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ERIC Number: ED515247
Record Type: Non-Journal
Publication Date: 2009
Pages: 179
Abstractor: As Provided
Reference Count: 0
ISBN: ISBN-978-1-1096-8024-9
ISSN: N/A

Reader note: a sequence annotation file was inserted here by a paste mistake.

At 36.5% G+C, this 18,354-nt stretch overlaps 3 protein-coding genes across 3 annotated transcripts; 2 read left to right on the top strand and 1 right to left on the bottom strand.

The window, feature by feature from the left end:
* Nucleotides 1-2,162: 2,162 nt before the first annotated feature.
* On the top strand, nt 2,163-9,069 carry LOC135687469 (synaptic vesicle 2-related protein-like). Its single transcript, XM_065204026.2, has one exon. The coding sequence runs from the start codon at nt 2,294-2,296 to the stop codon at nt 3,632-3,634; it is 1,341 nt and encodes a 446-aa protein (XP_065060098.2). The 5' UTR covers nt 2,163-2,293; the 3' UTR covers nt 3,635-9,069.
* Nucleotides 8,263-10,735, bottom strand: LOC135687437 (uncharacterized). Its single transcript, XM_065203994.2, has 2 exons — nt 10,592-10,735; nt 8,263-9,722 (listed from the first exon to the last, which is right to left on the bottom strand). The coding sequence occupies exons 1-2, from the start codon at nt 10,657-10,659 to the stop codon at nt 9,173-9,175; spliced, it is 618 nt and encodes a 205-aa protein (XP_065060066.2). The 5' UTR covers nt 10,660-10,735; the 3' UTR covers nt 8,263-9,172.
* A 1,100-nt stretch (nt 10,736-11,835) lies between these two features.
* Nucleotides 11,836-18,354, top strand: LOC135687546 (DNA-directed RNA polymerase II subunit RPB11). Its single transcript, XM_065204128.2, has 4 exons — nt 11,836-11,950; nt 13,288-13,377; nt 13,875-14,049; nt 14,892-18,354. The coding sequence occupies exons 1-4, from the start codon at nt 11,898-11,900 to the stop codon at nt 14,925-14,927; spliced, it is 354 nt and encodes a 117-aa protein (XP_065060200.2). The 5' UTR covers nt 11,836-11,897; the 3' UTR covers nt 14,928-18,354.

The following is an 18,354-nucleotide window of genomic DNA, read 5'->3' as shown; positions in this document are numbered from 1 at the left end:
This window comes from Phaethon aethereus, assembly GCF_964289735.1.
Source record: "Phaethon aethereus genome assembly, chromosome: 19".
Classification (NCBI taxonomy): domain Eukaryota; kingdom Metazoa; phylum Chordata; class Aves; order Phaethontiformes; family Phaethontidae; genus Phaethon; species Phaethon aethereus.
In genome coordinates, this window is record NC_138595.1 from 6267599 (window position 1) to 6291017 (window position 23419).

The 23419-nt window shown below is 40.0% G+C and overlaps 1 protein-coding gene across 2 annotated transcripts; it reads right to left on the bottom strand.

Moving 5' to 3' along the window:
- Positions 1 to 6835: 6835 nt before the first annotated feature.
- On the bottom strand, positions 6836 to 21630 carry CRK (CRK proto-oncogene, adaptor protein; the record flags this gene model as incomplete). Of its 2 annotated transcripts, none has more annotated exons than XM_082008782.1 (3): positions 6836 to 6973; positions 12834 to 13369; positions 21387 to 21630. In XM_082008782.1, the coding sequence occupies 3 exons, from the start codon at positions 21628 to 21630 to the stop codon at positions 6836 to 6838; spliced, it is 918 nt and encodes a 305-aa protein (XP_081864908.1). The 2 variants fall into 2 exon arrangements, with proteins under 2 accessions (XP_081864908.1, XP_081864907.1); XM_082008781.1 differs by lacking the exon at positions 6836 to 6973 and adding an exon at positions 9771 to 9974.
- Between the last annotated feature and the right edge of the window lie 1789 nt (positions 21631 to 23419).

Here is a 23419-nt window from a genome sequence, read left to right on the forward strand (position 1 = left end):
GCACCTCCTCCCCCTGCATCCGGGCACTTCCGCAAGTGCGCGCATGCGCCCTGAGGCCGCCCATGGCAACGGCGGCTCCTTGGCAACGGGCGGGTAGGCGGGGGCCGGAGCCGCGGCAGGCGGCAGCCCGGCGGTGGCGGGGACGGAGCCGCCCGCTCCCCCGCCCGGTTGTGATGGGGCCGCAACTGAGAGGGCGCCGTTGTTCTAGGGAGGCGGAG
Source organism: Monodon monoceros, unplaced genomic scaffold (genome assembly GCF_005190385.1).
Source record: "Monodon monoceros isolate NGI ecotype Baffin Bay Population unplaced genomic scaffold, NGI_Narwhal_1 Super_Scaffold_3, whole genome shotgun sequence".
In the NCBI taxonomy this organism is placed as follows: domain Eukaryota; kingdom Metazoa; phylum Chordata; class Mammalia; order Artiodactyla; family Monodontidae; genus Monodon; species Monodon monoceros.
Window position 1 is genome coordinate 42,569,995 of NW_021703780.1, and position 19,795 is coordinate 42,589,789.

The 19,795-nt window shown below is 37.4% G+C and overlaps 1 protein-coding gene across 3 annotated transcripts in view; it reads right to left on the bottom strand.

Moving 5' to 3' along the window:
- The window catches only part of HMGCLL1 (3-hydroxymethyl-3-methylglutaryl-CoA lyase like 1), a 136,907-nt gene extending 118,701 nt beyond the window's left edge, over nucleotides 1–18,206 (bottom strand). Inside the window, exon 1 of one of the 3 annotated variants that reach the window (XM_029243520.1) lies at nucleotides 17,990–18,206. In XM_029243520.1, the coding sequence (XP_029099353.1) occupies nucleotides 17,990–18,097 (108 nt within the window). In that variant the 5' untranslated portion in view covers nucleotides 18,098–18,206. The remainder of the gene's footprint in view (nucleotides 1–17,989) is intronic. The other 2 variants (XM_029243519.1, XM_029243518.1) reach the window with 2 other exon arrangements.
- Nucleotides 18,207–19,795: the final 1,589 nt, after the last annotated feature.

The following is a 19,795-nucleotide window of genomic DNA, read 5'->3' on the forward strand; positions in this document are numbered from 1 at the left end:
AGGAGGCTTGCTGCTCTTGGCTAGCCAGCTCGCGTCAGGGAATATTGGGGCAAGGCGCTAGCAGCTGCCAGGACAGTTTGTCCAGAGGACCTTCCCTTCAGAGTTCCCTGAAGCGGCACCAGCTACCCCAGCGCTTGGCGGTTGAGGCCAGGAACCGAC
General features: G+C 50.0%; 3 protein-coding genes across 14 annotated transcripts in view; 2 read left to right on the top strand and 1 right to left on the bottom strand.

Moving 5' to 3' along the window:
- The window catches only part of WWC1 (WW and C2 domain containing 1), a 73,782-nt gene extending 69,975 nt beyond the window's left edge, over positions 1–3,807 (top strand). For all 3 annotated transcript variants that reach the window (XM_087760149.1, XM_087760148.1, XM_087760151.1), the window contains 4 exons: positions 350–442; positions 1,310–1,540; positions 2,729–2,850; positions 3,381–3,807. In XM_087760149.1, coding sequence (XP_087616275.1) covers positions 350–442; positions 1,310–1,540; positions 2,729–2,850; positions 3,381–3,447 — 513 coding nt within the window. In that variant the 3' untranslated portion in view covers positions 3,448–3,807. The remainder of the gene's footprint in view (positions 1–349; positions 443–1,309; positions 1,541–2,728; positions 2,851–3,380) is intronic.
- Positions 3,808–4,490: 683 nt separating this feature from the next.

An Investigation of Scholar-Baller and Non Scholar-Baller Division I Football Student-Athletes' Academic, Athletic, Intrinsic Motivation and Athletic Identity
Rasmussen, Janet M.
ProQuest LLC, Ed.D. Dissertation, University of Central Florida